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Why Americans Should Support the People's Rights Amendment

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The People's Rights Amendment recently proposed by Congressman Jim McGovern and backed by Free Speech for People and other groups would reverse the Supreme Court's decision in Citizens United, reinstate the traditional understanding that corporations are not people for purposes of the Constitution, and restore the power of Congress and the states to regulate corporate spending in elections. Professor Kent Greenfield, in his Huffington Post piece opposes the People's Rights Amendment as unnecessary because, he says, "corporate personhood" is a "red herring" that plays no role in constitutional analysis or in the Court's decision in Citizens United. At the same time Greenfield claims that the People's Rights Amendment is "dangerous" and that by eliminating corporate constitutional rights, it would somehow undermine the constitutional rights of real persons acting in groups or in the setting of a non-profit or commercial corporation. Aside from the internal contradiction in Greenfield's position (if corporate personhood is a "red herring," how can its elimination be so dangerous?), his argument mischaracterizes both the reasoning of Citizens United and the purpose and effect of the People's Rights Amendment.

Corporate Personhood Is at the Core of the Citizens United Ruling

Greenfield insists that corporate "personhood" is a "red herring" that "is neither here nor there in constitutional analysis." But in support of that assertion, Greenfield refers not to the constitutional analysis that was actually employed by the Supreme Court majority in Citizens United, but, instead to Justice Stevens' dissent. Greenfield says that under Justice Stevens' approach, "the outcome in constitutional cases does not depend on personhood but on whether protecting artificial entities benefits real people." That may be, but, unfortunately, Justice Stevens' approach was emphatically rejected by the majority in Citizens United, for whom the corporate status as human "speaker" was the beginning and end of the case. For the majority, whether striking down a campaign finance regulation "benefited real people" was beside the point because any distinction that treated the corporate entity differently than real people would improperly discriminate against the corporation as "a disadvantaged person or class." Once the majority adopted the fiction that a corporation is a "speaker" -- constitutionally equivalent to a human "speaker" -- no analysis of the effect of the regulation on real people was necessary, because, the Court reasoned, the government may not "impose restrictions on certain disfavored speakers." It is no surprise then that Justice Stevens devoted much of his dissent to challenging the "majority's unwillingness to distinguish between corporations and humans," and to reminding us that corporations "are not themselves members of 'We the People' by whom and for whom our Constitution was established."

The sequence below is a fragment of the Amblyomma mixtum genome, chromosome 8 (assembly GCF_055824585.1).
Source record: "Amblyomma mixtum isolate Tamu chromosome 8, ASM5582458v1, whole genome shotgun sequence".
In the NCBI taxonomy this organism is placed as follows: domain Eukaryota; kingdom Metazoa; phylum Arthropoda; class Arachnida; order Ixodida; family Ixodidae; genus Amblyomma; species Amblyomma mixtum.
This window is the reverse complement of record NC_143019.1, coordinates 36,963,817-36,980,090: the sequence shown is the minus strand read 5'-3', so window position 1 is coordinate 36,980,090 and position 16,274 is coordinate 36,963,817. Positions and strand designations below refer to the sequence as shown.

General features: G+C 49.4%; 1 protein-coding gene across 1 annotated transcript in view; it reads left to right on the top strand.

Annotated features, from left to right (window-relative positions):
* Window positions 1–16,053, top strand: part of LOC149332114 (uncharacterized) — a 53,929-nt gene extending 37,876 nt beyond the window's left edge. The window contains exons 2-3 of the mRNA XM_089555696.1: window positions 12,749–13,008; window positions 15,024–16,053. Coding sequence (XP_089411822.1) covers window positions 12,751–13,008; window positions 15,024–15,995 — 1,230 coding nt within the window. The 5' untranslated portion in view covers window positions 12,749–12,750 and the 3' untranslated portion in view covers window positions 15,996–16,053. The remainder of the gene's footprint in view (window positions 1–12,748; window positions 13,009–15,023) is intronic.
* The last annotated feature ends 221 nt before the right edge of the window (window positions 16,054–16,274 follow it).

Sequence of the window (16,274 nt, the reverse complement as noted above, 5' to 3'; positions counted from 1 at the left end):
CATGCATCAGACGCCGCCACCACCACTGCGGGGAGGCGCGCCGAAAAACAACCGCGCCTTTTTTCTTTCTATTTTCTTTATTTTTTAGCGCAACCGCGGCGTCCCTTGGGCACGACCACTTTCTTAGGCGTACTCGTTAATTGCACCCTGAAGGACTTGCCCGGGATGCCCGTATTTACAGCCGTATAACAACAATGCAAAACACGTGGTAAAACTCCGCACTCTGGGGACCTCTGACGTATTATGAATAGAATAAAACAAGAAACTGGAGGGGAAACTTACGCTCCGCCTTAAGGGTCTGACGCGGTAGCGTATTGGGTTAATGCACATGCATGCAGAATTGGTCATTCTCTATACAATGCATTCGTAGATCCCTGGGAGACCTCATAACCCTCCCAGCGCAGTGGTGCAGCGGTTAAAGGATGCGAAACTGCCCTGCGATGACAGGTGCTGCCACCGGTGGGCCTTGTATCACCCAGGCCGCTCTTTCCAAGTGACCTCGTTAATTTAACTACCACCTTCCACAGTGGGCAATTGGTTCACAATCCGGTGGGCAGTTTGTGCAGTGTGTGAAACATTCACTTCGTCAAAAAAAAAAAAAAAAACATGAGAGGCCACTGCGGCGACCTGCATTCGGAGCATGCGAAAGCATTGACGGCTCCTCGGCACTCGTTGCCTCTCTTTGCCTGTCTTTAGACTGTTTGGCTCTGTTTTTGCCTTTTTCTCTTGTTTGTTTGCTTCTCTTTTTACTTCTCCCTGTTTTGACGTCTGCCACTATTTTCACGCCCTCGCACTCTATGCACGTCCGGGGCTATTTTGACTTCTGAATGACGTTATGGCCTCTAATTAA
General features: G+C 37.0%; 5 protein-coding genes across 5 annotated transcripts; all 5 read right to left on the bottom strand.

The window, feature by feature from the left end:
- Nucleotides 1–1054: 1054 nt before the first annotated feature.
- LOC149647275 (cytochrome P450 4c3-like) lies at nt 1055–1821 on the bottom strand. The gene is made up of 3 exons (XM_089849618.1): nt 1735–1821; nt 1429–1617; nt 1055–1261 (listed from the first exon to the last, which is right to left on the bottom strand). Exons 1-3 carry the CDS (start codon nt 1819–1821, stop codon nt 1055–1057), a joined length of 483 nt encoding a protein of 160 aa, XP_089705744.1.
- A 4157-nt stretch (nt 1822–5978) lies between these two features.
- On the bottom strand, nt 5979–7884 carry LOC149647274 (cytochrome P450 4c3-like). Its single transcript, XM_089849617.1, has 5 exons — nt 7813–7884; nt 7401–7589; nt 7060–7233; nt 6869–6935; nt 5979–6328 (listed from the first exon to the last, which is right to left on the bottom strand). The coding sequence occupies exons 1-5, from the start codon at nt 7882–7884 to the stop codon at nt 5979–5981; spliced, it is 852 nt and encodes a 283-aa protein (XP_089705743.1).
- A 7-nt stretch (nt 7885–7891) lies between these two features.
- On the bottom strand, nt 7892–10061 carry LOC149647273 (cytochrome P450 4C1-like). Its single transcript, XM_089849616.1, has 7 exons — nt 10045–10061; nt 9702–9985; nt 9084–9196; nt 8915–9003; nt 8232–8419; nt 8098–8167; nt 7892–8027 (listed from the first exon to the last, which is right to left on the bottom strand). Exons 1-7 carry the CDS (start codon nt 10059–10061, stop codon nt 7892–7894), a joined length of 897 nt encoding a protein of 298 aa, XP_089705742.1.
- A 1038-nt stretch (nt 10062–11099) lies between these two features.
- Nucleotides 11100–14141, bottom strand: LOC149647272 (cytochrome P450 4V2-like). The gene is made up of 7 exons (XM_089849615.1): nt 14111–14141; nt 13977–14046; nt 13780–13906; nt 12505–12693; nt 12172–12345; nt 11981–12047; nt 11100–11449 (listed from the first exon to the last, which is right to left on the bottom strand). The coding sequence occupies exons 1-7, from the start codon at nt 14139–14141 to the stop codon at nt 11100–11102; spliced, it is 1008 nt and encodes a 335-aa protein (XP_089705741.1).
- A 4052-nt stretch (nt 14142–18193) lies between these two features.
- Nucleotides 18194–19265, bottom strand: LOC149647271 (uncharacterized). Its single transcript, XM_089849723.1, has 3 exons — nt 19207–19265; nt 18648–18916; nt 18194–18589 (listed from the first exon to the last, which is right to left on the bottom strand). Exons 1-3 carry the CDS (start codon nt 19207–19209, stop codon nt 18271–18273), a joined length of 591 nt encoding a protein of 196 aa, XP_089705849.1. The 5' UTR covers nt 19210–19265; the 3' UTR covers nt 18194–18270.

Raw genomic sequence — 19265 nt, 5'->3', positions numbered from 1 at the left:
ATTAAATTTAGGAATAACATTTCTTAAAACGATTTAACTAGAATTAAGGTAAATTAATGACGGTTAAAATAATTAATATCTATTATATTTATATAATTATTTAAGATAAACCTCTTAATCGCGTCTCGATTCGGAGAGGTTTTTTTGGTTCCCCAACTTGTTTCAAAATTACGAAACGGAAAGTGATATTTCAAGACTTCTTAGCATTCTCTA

The People's Rights Amendment Specifically Protects the Constitutional Rights of Groups of Natural Persons

Relying on the erroneous assumption that the People's Rights Amendment would only protect the constitutional rights of natural persons acting in solitude, Greenfield insists that the Amendment would "cut off rights to groups," eliminate "freedom of association," and eliminate freedom of the press, save for lonely reporters distributing "homemade handbills" or orating "from a soapbox." Greenfield misreads the People's Rights Amendment. The Amendment specifically states that the Constitution is intended to protect the rights of "natural persons" - plural; it does not distinguish between an individual "natural person" and groups of "natural persons" and it expressly states that it shall not be "construed to limit the people's rights of freedom of speech, freedom of the press, free exercise of religion, and such other rights of the people... " All that the People's Rights Amendment does not protect are contrived constitutional rights of artificial government-created entities: "corporations, limited liability companies, and other corporate entities, created by the laws of any state, the United States, or any foreign state."

The Elimination of Constitutional Corporate Personhood Does Not Threaten the Constitutional Rights of Real Persons

Building on his false premise that the People's Rights Amendment does not protect persons acting in concert or in institutional settings, Greenfield imagines a parade of horribles that he says the Amendment would permit. Contrary to Greenfield's reasoning, not one of the constitutional violations he cites would be permitted under the People's Rights Amendment and each could and would be successfully challenged by natural persons. A government compelled prayer in university classes or a government ban on class subject matters could be successfully challenged by faculty and students; the ban on speech critical of the president on The Huffington Post could be successfully challenged by the author of the piece or any other real person seeking to post the piece, as well as by the Huffington Post itself under the free press clause; the seizure of Google servers containing confidential personal information could be challenged by the persons whose confidential information is seized; and so on.